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Use Adobe Media Encoder to Convert Video

These days more of us are using InDesign to create non-print projects-interactive PDF, SWF, EPUB, and applications for tablets. InDesign has had the ability to place video files since CS2, but its video capabilities were greatly enhanced in InDesign CS5 and 5.5.

In a previous posting, I wrote about the video format to use for digital publishing-H.264-encoded video files. But, in addition to converting a file to the correct format, you will also need to create a video of the proper size. Video file sizes are far larger than audio,
images, and text. For most digital publishing projects-especially those targeted at mobile devices-it’s crucial to keep video clips to a reasonably small file size.

Working with video introduces a lot of new terminology unfamiliar to those of us who have worked mostly in print and web publishing. For example, you have to be concerned with choosing the right aspect ratio (usually either 4:3 for standard television and 16:9 for widescreen and high-definition). You need to choose an appropriate data rate. This is the amount of information, or detail, that is stored per unit of time in a video.

So it comes as a pleasant surprise to find that most of us already have the utility we need to convert video, and which provides easy presets for common output like an iPad or an iPhone. That is the Adobe Media Encoder, which comes with the Adobe Creative Suite Design Premium, Web Premium, and Production Premium.

Choosing a Preset

Choosing a Preset

To convert video, follow these steps:

  1. Open Adobe Media Encoder 5 or 5.5. You’ll see a single window, shown above. In the top Queue section, click the + button to add the file you want to encode (for example, a legacy QuickTime file). Or, even easier, just drag the file into the large central area.
  2. Choose the video format you’re aiming for from the Format menu-in this example, H.264. Click the Preset menu to select a preset that best represents your target output; for example, the Apple iPad. If you’re not showing a video fullscreen, you may choose a video aspect ratio that’s different from the device’s aspect ratio. You might keep the ratio of the video source file to avoid a “letterbox”effect (black bars on the sides of the frame). Some outputs have more than one aspect ratio or data rate setting for the same device, so try out different settings to see which produces the best result at the lowest file size.
  3. Click the Start Queue button to create a new, usually smaller, video file.
  4. For more control over the encoding, right-click the source file name and choose Export Settings. This opens the Export Settings dialog where you can tweak a variety of video settings (see below).
Export Settings

Export Settings

This posting is adapted from an article I wrote in the current issue (October/November 2011) of InDesign Magazine. In that article, I also include these topics:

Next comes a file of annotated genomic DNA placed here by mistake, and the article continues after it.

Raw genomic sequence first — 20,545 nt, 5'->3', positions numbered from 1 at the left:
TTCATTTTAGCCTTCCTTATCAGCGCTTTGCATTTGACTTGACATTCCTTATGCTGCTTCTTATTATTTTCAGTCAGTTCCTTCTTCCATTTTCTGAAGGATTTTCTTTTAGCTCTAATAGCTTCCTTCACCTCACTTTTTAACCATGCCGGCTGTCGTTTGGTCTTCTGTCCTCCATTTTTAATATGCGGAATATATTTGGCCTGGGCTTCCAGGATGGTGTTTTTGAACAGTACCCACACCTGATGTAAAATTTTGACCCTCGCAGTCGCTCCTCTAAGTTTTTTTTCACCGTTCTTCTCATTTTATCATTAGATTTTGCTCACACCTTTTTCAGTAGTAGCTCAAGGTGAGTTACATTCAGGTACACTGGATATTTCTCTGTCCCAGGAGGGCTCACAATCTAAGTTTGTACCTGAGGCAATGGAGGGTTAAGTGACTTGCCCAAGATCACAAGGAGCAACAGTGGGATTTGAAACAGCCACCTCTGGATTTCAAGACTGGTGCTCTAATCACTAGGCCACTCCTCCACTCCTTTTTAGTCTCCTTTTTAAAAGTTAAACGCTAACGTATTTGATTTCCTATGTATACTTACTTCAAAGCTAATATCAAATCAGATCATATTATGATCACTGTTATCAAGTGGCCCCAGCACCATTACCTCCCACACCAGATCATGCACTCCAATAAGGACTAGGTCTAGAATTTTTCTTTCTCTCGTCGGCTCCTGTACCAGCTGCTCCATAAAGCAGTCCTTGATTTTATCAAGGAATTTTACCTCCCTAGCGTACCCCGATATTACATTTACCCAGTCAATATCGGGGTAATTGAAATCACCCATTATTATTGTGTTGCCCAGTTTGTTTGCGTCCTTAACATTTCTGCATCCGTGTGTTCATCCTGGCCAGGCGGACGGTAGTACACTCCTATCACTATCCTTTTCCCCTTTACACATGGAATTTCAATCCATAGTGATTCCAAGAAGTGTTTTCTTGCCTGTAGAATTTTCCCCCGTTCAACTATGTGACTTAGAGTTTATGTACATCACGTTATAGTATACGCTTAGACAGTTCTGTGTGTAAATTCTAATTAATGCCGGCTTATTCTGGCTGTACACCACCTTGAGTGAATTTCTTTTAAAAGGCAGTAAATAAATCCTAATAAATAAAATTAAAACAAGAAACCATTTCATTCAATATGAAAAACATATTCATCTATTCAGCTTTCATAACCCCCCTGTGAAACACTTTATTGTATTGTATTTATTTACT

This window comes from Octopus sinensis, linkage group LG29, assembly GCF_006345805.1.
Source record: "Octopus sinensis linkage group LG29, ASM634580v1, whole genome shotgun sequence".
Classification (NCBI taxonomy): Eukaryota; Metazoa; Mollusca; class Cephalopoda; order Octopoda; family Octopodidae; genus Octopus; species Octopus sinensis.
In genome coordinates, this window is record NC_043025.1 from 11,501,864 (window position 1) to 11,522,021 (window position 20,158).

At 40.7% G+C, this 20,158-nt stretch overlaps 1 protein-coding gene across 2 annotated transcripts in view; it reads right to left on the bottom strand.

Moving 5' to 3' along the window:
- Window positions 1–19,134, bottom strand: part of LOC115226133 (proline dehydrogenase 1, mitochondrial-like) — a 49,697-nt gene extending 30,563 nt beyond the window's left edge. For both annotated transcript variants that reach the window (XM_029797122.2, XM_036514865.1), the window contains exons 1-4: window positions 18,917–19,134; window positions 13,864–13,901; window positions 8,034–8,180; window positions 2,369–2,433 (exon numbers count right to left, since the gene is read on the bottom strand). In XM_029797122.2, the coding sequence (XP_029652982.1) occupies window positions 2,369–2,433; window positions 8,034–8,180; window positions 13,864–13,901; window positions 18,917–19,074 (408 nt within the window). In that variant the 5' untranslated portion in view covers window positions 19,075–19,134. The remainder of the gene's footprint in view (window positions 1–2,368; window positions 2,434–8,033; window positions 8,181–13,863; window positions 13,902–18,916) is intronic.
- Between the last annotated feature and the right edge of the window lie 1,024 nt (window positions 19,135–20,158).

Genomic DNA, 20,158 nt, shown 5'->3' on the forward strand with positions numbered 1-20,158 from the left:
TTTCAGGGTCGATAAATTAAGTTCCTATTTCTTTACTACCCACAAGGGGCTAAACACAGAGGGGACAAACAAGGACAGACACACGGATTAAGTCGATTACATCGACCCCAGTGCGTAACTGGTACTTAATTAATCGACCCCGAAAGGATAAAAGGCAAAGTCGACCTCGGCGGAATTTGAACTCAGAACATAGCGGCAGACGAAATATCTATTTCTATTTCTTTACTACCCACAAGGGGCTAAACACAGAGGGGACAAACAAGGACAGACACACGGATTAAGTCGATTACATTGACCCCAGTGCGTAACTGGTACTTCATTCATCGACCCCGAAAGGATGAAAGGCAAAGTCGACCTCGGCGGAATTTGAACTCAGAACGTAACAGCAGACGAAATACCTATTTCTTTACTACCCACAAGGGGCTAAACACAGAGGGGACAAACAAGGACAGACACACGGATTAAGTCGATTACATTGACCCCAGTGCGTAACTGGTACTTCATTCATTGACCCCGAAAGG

• Tips for reducing video file size
  • The settings to use in InDesign to control video play
  • How to create “navigation points” to start a video at a particular frame
  • Choosing embedded video vs. streaming video
  • Special considerations for placing video in interactive PDF, SWF, EPUB and Adobe Digital Publishing Suite projects.

You can use the “FRIENDS” promo code, which is good for $20 off a 1-year subscription to InDesign Magazine.

Steve Werner

Steve Werner

Steve Werner is a trainer, consultant, and co-author (with David Blatner and Christopher Smith) of InDesign for QuarkXPress Users and Moving to InDesign. He has worked in the graphic arts industry for more than 20 years and was the training manager for ten years at Rapid Lasergraphics. He has taught computer graphics classes since 1988.
Steve Werner

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Comments

27 Comments on “Use Adobe Media Encoder to Convert Video

  1. I have tried before to use AME CS5 to encode H264 videos and to embed them in an EPUB. Apple’s iBooks seems to ignore these videos until Chris Converse advised me to use Miro Video Converter, free on the App Store.

  2. I’ve had no problem using the Adobe Media Encoder (I’m using the 5.5 version) for embedding H.264 videos in EPUB files for iBooks.

    There is an issue with having the poster image appear but that’s a bug/limitation in InDesign CS5.5. There are edits required in the HTML code required, the poster image has to be placed in the images folder, and has to be added to the manifest.

  3. jr,

    Of course there are more choices in the presets in CS5.5. It came out a year later.

    Think about it: CS5 was announced in April 2010. The iPad was announced in March 2010 and released in April 2010. Why would they have a preset for the iPad in CS5? It took a few months before everyone was buying one!

  4. “Think about it”, why not test the recommendations you make and offer something useful to current users of cs5?

    “Think about it”, the iPad is a prime target for this sort of conversion, as it is available right now! As you wrote your article! Were you not aware of that!